June 2009

Introducing the Buribar

June 18, 2009 04:45

Greetings,

for those of you who are interested in something to get you through the Tchaik concerto or Mahler nine without fading away until your second wind kicks in (always embarrassing) I would like to introduce the Buribar.

The origin of the recipe is actually long distance and touring cyclists who suggested that a good ratio of carbs,  protein and fats for really hard core biking is 40%/30%/30%.    I modified a version of this that has been kicking around for a while  for my own use during long distance rides.  The bar has been tested by me on extremely gruelling bike mountain climbs.  It provides a stream  of energy  but doesn`t shoot its load (or you of the planet) because of the decent protein content .  Eat one hour or more before whatever you are going to do.

The most important change I made to the old recipes I found (can`t remember where ) was to get rid of the corn syrup (absolute poison) and substitute rice malt which the body processes more slowly so you don`t crash after a sugar rush.

The ingredients:

2 cups rice malt (organic)

1 tablespoon honey (organic)

2 cups crunchy peanut butter (non hydrogenated , organic) 

1 tablespoon cocoa. (no sugar)

2 teaspoons cinnamon.

1 teaspoon sea salt. 

2 cups quality whey protein.

3 cups oats pureed in a blender so they are powder.

Mix the first six ingredients. A sticky,  messy job that is hard and discouraging.  Don`t start licking your fingers or by the end you will be in a diabetic coma....  Stir in the protein powder a little at a time. The mixture will probably be so stiff that you have to use your hands.  Mix in the oats.  This requires a lot of strength.  Spread on non stick paper (11.5x15` inches) Refrigerate for 1 hour.  Cut into thirty pieces and store in the fridge.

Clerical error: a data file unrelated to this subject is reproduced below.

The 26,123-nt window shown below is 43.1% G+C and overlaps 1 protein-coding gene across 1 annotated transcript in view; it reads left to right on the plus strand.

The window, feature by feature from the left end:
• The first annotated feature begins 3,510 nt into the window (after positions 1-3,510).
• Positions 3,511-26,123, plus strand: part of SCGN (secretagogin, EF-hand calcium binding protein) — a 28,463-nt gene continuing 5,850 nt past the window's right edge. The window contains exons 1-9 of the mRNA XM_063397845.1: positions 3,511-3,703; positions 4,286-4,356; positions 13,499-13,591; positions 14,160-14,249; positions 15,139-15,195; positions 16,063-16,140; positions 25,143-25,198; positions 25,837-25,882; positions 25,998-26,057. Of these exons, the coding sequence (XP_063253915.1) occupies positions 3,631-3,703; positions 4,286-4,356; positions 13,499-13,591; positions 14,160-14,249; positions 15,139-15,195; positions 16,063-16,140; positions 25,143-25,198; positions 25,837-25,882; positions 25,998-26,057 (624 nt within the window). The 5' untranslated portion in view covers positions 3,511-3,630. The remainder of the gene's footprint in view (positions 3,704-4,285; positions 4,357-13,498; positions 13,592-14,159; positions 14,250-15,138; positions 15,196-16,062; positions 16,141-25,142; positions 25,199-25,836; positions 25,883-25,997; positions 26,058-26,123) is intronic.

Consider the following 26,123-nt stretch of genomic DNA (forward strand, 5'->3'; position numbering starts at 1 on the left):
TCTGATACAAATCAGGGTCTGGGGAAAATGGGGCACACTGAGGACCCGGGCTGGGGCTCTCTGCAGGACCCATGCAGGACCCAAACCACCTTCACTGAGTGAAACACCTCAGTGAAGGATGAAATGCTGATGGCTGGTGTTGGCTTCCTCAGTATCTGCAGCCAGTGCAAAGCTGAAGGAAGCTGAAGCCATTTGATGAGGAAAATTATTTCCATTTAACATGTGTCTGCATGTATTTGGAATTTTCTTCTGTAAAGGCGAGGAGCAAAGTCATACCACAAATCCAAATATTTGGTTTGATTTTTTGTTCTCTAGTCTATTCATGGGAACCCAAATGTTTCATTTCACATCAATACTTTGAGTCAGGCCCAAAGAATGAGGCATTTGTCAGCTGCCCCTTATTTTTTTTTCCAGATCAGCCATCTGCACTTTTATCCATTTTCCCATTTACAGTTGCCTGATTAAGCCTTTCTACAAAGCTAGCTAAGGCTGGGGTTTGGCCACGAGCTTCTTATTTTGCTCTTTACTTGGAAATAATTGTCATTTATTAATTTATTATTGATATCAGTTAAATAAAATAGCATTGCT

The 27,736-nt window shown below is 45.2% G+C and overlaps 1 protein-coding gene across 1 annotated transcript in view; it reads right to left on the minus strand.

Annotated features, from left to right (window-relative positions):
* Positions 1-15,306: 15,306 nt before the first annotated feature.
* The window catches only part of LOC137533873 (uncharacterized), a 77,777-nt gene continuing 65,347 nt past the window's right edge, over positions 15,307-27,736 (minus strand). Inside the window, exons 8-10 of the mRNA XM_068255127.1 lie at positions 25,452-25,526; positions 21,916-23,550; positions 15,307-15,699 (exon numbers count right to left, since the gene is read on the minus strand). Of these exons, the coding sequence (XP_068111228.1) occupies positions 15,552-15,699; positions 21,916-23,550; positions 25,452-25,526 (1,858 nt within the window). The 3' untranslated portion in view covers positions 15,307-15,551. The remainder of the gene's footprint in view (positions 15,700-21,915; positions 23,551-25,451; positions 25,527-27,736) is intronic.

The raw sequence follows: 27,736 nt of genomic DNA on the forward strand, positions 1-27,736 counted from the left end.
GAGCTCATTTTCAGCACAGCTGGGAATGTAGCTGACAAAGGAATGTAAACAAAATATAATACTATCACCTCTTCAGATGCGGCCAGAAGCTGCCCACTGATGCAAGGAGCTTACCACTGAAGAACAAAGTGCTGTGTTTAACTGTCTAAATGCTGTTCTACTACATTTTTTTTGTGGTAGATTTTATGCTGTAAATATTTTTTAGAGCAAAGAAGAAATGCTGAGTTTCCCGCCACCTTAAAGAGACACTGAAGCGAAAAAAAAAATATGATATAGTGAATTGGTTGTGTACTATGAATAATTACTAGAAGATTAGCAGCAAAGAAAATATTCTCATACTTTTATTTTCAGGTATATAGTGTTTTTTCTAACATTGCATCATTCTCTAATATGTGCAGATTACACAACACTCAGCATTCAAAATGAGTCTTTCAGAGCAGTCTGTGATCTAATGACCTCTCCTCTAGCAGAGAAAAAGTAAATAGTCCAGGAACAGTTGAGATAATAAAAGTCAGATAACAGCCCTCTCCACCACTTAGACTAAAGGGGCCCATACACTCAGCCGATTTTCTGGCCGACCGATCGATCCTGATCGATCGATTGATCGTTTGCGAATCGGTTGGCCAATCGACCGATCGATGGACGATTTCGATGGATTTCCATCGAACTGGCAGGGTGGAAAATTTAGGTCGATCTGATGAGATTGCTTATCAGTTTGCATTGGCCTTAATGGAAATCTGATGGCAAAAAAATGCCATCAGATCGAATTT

If you don`t seriously love the taste of these you probably have a problem. I would suggest that they are not designed as a quick snack when you are feeling peckish.  Its a strong bar for hard work.  Also go easy on giving them to children except in small bites at soccer games or whatever.

Cheers,

Buri

 

6 replies | Archive link


Violinist on a bike

June 7, 2009 21:55

Greetings,

Since I started serious biking and touring a couple of years back (with time off for pneumonia) I was wondering what could be learnt from this experience that applies to violin playing.   Here is a tentative list.
 
Bike-   Train for a tour or the tour trains you.
Violin-   Don’t learn  the Tchaikovsky concerto until you can play it.
 
Bike-  One day off a week from training will leave you refreshed and stronger.
Violin-   One day off a week from practiicng will increase your learning and help prevent burn out.
 
Bike-   Mountain bikes are for mountains. Roadbikes are not the same thing.
Violin- Always use the instrument and bow that suits you .
 
Bike-  A commuting cyclist is actually exposed to less air pollution than a commuting motorist.
Violin-  Don`t accept a job in a chamber group called the `Farting Quartet.`
 
Bike-  Distribute the weight in the panniers evenly.
Violin- Make sure the second violin section has some good players.
 
Bike-   Protect the family jewels with padded shorts.
Violin- Ditto in Bruckner symphonies.
 
Bike-   Always carry a couple of spare inner tubes.
Violin- There is no excuse for no spare strings.
 
Bike- Yes you can go at 40 mph but the chance  of even just a small stone throwing you off is  really high.
Violin- Don’t play faster than you can control. The audience can’t hear fast passage work anyway.
 
Bike- Be polite and helpful to other bikers and pedestrians.
Violin- Cooperate with your desk partner.
 
Bike- Don’t give truck drivers the finger.
Violin- Don’t give the conductor the finger.
 
 
Bike- Stretching after a ride is vital.
Violin- Stretching after practicing is vital.
 
Bike- Don’t assume it is easy or you are doing it right.  Seek expert instruction.
Violin- Get a teacher.
 
Bike- yes, you should pedal going down hill.
Violin- Rigidity is death.
 
Bike-   Proper nutrition is vital. In particular keep hydrated.
Violin- Stop drinking that Starbucks and get some water in.
 
Bike- Don’t wear biker shorts to a funeral. (Long story)
Violin- Appropriate dress is important.
 
Bike- Toe clips or bike shoes are essential.
Violin-  Pay attention to the up bow in spiccato passages.
 
Hope this provides some food for thought,
Buri

10 replies | Archive link


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